Led by China, total world steel production increased at a rate of 8.8% in 2004, according to the International Iron & Steel Institute (IISI). For the first time ever, global production reached the billion metric ton (MT) mark.

The year ended at 1.035 billion MT. Steel production in China rose 23% vs. 2003, as Chinese production surpassed 25% of total world production in spite of reported government efforts to slow down investment.

While real steel usage has been growing, the escalating costs and selling prices in 2004 led to significant inventory building in the second half of last year, as customers tried to hedge against further increases. While raw material and energy costs continue to rise for steel producers everywhere, supply constraints have eased for steel-using industries worldwide and steel ordering has also declined. As a result, prices for certain steel products had declined for six straight months from their September/October 2004 peaks.

Stainless Forecast

The International Stainless Steel Forum (ISSF) forecasts a year of consolidation in stainless crude steel production in 2005. ISSF expects that global stainless crude steel production will reach 25.8 million metric tons (mmt) in 2005. This represents a rise of 5% on 2004 production. The forecast was released in early May.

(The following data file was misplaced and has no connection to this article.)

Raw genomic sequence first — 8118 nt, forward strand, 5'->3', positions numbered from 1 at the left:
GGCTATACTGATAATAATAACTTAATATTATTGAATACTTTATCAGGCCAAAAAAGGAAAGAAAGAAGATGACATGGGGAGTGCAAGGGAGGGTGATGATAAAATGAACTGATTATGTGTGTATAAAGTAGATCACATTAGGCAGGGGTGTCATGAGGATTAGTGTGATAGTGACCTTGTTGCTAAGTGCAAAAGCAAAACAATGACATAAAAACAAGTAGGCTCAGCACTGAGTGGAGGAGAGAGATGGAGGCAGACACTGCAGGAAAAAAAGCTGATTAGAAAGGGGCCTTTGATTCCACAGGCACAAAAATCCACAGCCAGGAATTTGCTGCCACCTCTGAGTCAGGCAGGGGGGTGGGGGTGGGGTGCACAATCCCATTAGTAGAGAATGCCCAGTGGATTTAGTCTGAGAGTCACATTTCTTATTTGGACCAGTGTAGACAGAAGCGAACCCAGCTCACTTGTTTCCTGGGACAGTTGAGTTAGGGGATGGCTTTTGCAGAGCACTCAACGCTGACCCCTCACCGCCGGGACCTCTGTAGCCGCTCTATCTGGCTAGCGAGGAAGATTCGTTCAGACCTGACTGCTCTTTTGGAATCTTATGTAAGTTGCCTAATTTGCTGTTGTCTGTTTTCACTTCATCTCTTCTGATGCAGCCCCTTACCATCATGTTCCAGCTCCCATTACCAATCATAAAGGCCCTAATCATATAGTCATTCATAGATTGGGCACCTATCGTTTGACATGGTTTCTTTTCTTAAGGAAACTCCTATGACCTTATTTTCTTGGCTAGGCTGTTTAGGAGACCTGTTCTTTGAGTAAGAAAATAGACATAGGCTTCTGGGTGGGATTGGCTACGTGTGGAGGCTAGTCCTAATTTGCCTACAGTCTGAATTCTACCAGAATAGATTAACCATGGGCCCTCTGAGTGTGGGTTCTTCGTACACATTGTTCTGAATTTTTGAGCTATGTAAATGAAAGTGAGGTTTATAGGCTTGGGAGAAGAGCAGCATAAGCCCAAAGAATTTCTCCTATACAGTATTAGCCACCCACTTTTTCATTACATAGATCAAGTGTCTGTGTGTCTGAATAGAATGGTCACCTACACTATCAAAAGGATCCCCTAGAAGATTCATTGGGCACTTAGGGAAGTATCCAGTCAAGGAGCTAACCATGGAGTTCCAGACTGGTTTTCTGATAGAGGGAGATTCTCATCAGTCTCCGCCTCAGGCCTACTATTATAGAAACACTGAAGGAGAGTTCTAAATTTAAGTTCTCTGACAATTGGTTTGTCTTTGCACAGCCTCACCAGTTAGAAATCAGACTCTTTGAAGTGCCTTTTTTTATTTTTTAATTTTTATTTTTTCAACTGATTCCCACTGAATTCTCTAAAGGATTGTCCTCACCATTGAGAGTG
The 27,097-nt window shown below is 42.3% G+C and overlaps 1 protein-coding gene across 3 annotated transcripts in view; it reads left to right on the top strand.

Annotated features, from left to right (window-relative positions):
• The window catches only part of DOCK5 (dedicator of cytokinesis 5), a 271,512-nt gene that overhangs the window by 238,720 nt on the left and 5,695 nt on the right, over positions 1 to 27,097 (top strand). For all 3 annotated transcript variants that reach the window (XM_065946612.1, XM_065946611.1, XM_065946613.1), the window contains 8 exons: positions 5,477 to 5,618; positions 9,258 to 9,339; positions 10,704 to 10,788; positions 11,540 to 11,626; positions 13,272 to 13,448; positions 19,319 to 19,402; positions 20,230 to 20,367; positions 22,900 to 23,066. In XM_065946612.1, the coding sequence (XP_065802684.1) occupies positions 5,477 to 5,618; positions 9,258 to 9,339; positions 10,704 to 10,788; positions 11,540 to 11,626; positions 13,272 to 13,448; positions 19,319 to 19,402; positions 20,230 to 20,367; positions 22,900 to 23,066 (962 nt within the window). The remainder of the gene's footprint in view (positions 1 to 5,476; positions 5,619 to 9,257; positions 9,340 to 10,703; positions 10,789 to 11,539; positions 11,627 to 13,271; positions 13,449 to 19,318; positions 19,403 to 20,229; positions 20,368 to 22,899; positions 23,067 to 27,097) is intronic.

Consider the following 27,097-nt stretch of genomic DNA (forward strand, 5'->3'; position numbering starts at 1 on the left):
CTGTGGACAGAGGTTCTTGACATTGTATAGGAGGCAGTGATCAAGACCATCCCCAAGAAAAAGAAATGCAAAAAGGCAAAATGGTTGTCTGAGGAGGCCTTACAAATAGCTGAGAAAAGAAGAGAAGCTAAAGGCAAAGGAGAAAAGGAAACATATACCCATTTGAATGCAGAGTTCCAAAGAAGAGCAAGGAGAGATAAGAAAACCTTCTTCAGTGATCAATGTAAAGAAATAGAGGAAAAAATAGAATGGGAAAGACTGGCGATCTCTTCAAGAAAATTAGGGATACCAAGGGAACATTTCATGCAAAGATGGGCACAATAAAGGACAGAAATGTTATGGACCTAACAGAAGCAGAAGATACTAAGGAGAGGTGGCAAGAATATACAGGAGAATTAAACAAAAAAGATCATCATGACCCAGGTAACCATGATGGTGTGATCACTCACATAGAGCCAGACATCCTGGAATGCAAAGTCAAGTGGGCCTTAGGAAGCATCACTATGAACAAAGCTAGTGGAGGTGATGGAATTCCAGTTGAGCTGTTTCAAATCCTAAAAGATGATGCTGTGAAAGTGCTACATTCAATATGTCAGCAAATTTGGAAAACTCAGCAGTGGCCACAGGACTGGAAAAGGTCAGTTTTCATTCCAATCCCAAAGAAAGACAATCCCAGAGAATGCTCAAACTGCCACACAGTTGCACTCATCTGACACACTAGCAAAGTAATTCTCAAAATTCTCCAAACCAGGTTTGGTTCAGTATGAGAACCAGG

Considering a continued growth of demand and some de-stocking, the production growth rate in 2005 will be slightly below the long-term average of stainless steel market growth. The 2005 forecast of 25.8 mmt of stainless steel production is 100,000 tons lower than previously forecast by ISSF. For 2006 ISSF considers that the growth rate will be a bit above 6%.

Actual global stainless steel production increased by 7.5%, to 24.6 mmt in 2004. This was a higher than expected increase and was caused by the very high growth rate (+9.3%) in the last quarter of 2004. ISSF believes that the unexpectedly high growth rate was caused by a ramp-up of new capacity.

Asia is by far the largest stainless steel producing area in the world. Production in the region grew by almost 12% during 2004. ISSF expects further growth of 7.6% (to 12.8 mmt) during 2005. In 2004, all Asian countries contributed to the growth. In 2005, China will expand its stainless melting activities with significant new capacities coming on-stream. The apparent aim is to make the world's largest stainless steel market self-sufficient.

The second largest stainless producing area is Western Europe/Africa. The region was hit by production losses in the first quarter of last year due to strikes and bad weather conditions. In 2004, Western Europe/Africa increased its stainless crude steel production by 4% to 9.4 mmt. For 2005, ISSF expects a relatively flat growth of 2.5% to 9.7 mmt, just compensating for the losses in the first quarter of 2004.

ISSF also expects stable stainless steel production in the Americas during 2005. Production is expected to increase by 2.4% to 3 mmt. In 2004, stainless crude steel production in the Americas increased by 3.5% to 2.9 mmt, in spite of the closure of some Canadian capacity.